When Should You Exercise After Pregnancy?
I get lots of questions about when and how to start exercising again after having a baby. What’s safe? How do I know my body is ready? Is there anything I should watch out for? These are all great questions and while I’m going to answer all of these in a general way, it’s really important to ask your care provider all of those questions. They know the particulars about you and your delivery and will be able to tailor an exercise recommendation just for you.
I always recommend the 5-5-5 activity rule for my clients after the birth of their baby: 5 days in bed, 5 days around the bed, 5 days around the house. Basically, you need to rest for about 2 weeks! Your body has been working so hard for the last 9 to 10 months, growing a baby and then working really hard to birth him or her. It needs time to recover!
The only thing you should concern yourself with for the first two weeks is resting and feeding your baby. That’s it! This is a time in your life when you need to take all of your friends and family up on the offer to help—let them go to the grocery store for you, rotate your laundry, and wash your dishes. They all want to help so make sure you let them know what would be helpful to you.
A postpartum recovery garment can be really useful in those first two weeks, too. The gentle compression provides your internal organs with support as they settle back into their normal positions. Also, because your abdominal muscles are a little stretched out from making space for baby, postpartum compression supports your core as those muscles start to come back together. It also helps you sit with good posture while you’re admiring and feeding your baby.
Many moms find themselves hunched over for a large part of the day, which can lead to a sore back and shoulders and only adds to the aches and pains of recovery! Using a postpartum recovery garment can help support your body during this initial recovery and help prepare you for getting back to your normal activities.
About 2 weeks after a normal vaginal birth is a good time to start incorporating some daily exercises to strengthen your core and pelvic floor. These muscles have done a lot of hard work to bring your baby into the world, so they definitely need some TLC before starting back to your usual exercise program. Breathing exercises, pelvic tilts, kegels, arm/shoulder stretches, and walking are a perfect place to start. As you start to resume your normal household and daily activities, it’s a good idea to wear your postpartum recovery garment anytime you’ll be more active (washing/loading dishes, picking up/carrying older kids, walking for more than 15 minutes).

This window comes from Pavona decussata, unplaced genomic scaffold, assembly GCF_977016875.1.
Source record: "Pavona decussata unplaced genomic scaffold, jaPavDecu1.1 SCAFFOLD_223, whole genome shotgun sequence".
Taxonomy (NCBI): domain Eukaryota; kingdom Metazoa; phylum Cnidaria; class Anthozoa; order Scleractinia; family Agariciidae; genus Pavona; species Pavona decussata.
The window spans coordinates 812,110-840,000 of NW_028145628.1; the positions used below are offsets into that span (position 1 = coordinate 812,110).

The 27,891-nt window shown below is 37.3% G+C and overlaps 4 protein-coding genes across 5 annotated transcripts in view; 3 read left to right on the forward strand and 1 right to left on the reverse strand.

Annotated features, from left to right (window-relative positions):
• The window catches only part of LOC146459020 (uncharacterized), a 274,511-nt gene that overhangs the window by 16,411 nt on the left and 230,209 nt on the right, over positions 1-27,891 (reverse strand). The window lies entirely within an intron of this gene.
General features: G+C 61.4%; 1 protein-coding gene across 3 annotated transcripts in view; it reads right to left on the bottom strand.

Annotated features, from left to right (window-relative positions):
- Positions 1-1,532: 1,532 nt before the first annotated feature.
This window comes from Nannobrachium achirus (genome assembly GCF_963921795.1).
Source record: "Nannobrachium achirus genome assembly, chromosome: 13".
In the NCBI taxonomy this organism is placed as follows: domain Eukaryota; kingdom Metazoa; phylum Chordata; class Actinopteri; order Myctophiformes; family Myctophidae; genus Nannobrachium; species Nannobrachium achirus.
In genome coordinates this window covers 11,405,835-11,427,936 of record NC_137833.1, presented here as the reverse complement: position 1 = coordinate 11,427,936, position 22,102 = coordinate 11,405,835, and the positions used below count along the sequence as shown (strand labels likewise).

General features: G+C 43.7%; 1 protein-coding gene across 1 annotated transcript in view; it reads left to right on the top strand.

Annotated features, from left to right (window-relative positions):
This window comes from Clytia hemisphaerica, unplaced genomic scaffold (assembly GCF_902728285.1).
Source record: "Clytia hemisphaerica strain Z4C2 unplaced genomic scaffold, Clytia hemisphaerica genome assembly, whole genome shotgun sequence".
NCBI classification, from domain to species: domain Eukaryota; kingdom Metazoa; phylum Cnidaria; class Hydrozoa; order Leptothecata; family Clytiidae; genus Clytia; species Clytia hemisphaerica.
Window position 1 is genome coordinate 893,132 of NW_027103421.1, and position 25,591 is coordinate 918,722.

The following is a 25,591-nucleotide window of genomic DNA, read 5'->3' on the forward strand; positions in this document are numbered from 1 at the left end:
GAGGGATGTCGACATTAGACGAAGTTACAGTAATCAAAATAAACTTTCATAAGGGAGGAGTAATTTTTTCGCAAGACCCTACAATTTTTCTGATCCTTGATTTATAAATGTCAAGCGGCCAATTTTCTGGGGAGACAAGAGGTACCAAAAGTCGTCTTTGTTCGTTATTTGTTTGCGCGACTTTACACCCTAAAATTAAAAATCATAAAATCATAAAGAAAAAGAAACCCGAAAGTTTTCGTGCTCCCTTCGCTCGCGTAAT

The reason for this is that your pelvic floor and abdominal muscles are still not strong enough for the intra-abdominal pressure these activities can create. Pelvic floor prolapses and hernias can also happen during the initial postpartum and one way to avoid that is to give those muscles external support until they are once again ready to do that job on their own.
If you had an uncomplicated, vaginal delivery and you did some abdominal recovery exercises in the immediate postpartum, then you’re probably ready to resume your regular exercise routine around 6 weeks after your baby’s birth. Always start slow! Listen to your body and if you notice any heaviness in your pelvis, feel like something is hanging out, or if you can’t control your bladder, please find a physical therapist in your area who specializes in pelvic floor therapy.
None of those things should be something you deal with forever! Be patient with yourself as you get back into your usual programs. It’s been awhile since you were so active and it will take some time to build up your endurance again. Stick with it, though, and soon you’ll be back in the game and better than ever!
About the Author
Rebekah Mustaleski is a Certified Professional Midwife with Roots & Wings Midwifery in Knoxville, TN, where Rebekah promotes evidence-based maternity care for families seeking an out of hospital delivery. She is working to improve maternal outcomes during the childbearing year and to promote a sustainable business model for midwifery practices across the country. Rebekah is co-owner of Roots & Wings Midwifery, LLC as well as Treasurer for the Tennessee Midwives Association.
All content published on the Motif Medical site is credited for information purposes only. This information should not substitute as medical advice, diagnosis, or treatment. Always consult your doctor or qualified health professional with any questions regarding the health of you or your baby.